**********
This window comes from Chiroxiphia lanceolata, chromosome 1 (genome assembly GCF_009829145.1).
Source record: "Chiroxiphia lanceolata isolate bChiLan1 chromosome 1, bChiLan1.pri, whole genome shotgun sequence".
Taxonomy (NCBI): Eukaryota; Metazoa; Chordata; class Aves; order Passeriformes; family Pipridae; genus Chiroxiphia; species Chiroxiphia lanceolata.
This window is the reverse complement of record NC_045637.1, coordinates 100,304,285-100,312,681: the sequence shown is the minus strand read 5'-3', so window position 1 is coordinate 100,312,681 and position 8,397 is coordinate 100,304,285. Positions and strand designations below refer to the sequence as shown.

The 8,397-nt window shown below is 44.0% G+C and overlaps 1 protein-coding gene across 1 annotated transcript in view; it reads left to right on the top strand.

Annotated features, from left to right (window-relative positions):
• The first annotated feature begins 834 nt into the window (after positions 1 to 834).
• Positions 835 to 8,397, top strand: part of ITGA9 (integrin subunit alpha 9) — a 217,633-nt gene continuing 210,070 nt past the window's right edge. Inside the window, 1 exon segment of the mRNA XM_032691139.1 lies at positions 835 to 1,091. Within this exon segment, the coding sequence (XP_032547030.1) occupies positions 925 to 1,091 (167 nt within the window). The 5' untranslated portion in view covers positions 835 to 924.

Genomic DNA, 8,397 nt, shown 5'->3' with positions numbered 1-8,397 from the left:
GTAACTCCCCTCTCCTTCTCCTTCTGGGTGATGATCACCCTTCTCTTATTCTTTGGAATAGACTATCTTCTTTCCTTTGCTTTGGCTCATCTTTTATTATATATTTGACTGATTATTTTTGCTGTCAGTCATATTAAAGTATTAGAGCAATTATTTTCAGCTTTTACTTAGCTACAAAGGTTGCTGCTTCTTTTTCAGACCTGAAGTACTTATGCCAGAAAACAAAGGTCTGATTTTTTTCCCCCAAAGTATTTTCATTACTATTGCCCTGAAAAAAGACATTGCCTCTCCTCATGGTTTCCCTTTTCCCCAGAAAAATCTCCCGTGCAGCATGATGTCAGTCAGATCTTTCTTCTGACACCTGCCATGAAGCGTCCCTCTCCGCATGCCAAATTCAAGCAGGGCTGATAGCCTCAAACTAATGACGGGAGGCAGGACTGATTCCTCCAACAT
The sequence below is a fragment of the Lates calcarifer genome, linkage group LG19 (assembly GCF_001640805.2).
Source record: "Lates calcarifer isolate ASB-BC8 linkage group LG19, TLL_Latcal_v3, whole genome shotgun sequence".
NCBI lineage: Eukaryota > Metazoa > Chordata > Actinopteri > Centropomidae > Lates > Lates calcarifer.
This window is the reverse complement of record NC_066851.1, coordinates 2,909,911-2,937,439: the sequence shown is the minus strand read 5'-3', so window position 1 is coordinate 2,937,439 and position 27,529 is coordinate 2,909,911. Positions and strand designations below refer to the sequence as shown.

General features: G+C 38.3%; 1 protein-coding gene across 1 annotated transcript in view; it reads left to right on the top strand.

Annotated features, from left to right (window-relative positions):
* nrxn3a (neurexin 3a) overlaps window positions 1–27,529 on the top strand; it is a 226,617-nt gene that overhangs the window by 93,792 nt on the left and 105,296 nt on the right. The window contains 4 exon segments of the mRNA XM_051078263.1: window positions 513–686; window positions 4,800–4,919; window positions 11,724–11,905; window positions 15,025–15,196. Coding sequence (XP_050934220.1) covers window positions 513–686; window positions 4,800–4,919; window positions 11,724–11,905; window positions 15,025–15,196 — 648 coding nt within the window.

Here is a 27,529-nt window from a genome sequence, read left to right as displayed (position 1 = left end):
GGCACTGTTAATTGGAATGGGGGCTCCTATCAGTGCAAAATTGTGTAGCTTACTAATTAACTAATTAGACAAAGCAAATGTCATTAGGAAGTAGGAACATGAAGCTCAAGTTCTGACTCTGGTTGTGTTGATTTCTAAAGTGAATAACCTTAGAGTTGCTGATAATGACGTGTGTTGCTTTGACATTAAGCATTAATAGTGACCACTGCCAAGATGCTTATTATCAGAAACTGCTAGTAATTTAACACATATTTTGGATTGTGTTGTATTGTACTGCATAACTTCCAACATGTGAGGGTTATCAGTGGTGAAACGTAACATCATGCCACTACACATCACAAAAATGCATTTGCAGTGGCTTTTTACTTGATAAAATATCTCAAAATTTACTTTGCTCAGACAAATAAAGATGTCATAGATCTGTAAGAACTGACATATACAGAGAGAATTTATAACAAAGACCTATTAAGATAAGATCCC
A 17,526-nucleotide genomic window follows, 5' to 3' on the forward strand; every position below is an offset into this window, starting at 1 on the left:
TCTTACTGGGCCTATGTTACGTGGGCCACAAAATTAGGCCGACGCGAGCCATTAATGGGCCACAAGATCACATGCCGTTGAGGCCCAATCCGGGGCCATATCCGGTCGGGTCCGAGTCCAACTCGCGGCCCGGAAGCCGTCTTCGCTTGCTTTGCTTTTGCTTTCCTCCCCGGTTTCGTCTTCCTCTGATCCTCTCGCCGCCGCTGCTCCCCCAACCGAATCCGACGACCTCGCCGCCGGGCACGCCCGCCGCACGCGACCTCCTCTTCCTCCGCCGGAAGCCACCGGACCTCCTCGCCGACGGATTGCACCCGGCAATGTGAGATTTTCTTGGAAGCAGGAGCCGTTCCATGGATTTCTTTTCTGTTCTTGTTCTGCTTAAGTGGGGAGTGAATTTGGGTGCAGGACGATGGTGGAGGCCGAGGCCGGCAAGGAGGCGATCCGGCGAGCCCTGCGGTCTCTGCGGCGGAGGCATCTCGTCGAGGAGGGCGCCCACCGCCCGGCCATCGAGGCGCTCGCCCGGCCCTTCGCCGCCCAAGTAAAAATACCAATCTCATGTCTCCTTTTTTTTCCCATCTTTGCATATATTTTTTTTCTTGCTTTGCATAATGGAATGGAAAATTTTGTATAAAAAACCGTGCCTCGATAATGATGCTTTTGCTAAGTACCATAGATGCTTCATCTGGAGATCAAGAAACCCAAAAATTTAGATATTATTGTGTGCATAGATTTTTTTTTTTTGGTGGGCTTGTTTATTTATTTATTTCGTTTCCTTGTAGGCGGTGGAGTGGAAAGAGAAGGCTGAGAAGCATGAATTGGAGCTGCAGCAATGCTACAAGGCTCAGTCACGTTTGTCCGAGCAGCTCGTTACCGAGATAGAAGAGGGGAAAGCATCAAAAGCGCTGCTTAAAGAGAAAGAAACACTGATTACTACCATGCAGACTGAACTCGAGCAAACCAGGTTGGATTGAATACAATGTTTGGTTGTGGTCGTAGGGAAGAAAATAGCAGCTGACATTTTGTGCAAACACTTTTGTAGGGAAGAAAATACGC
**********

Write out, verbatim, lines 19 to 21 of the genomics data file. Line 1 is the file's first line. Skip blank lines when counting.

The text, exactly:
GGCACTGTTAATTGGAATGGGGGCTCCTATCAGTGCAAAATTGTGTAGCTTACTAATTAACTAATTAGACAAAGCAAATGTCATTAGGAAGTAGGAACATGAAGCTCAAGTTCTGACTCTGGTTGTGTTGATTTCTAAAGTGAATAACCTTAGAGTTGCTGATAATGACGTGTGTTGCTTTGACATTAAGCATTAATAGTGACCACTGCCAAGATGCTTATTATCAGAAACTGCTAGTAATTTAACACATATTTTGGATTGTGTTGTATTGTACTGCATAACTTCCAACATGTGAGGGTTATCAGTGGTGAAACGTAACATCATGCCACTACACATCACAAAAATGCATTTGCAGTGGCTTTTTACTTGATAAAATATCTCAAAATTTACTTTGCTCAGACAAATAAAGATGTCATAGATCTGTAAGAACTGACATATACAGAGAGAATTTATAACAAAGACCTATTAAGATAAGATCCC
A 17,526-nucleotide genomic window follows, 5' to 3' on the forward strand; every position below is an offset into this window, starting at 1 on the left:
TCTTACTGGGCCTATGTTACGTGGGCCACAAAATTAGGCCGACGCGAGCCATTAATGGGCCACAAGATCACATGCCGTTGAGGCCCAATCCGGGGCCATATCCGGTCGGGTCCGAGTCCAACTCGCGGCCCGGAAGCCGTCTTCGCTTGCTTTGCTTTTGCTTTCCTCCCCGGTTTCGTCTTCCTCTGATCCTCTCGCCGCCGCTGCTCCCCCAACCGAATCCGACGACCTCGCCGCCGGGCACGCCCGCCGCACGCGACCTCCTCTTCCTCCGCCGGAAGCCACCGGACCTCCTCGCCGACGGATTGCACCCGGCAATGTGAGATTTTCTTGGAAGCAGGAGCCGTTCCATGGATTTCTTTTCTGTTCTTGTTCTGCTTAAGTGGGGAGTGAATTTGGGTGCAGGACGATGGTGGAGGCCGAGGCCGGCAAGGAGGCGATCCGGCGAGCCCTGCGGTCTCTGCGGCGGAGGCATCTCGTCGAGGAGGGCGCCCACCGCCCGGCCATCGAGGCGCTCGCCCGGCCCTTCGCCGCCCAAGTAAAAATACCAATCTCATGTCTCCTTTTTTTTCCCATCTTTGCATATATTTTTTTTCTTGCTTTGCATAATGGAATGGAAAATTTTGTATAAAAAACCGTGCCTCGATAATGATGCTTTTGCTAAGTACCATAGATGCTTCATCTGGAGATCAAGAAACCCAAAAATTTAGATATTATTGTGTGCATAGATTTTTTTTTTTTGGTGGGCTTGTTTATTTATTTATTTCGTTTCCTTGTAGGCGGTGGAGTGGAAAGAGAAGGCTGAGAAGCATGAATTGGAGCTGCAGCAATGCTACAAGGCTCAGTCACGTTTGTCCGAGCAGCTCGTTACCGAGATAGAAGAGGGGAAAGCATCAAAAGCGCTGCTTAAAGAGAAAGAAACACTGATTACTACCATGCAGACTGAACTCGAGCAAACCAGGTTGGATTGAATACAATGTTTGGTTGTGGTCGTAGGGAAGAAAATAGCAGCTGACATTTTGTGCAAACACTTTTGTAGGGAAGAAAATACGC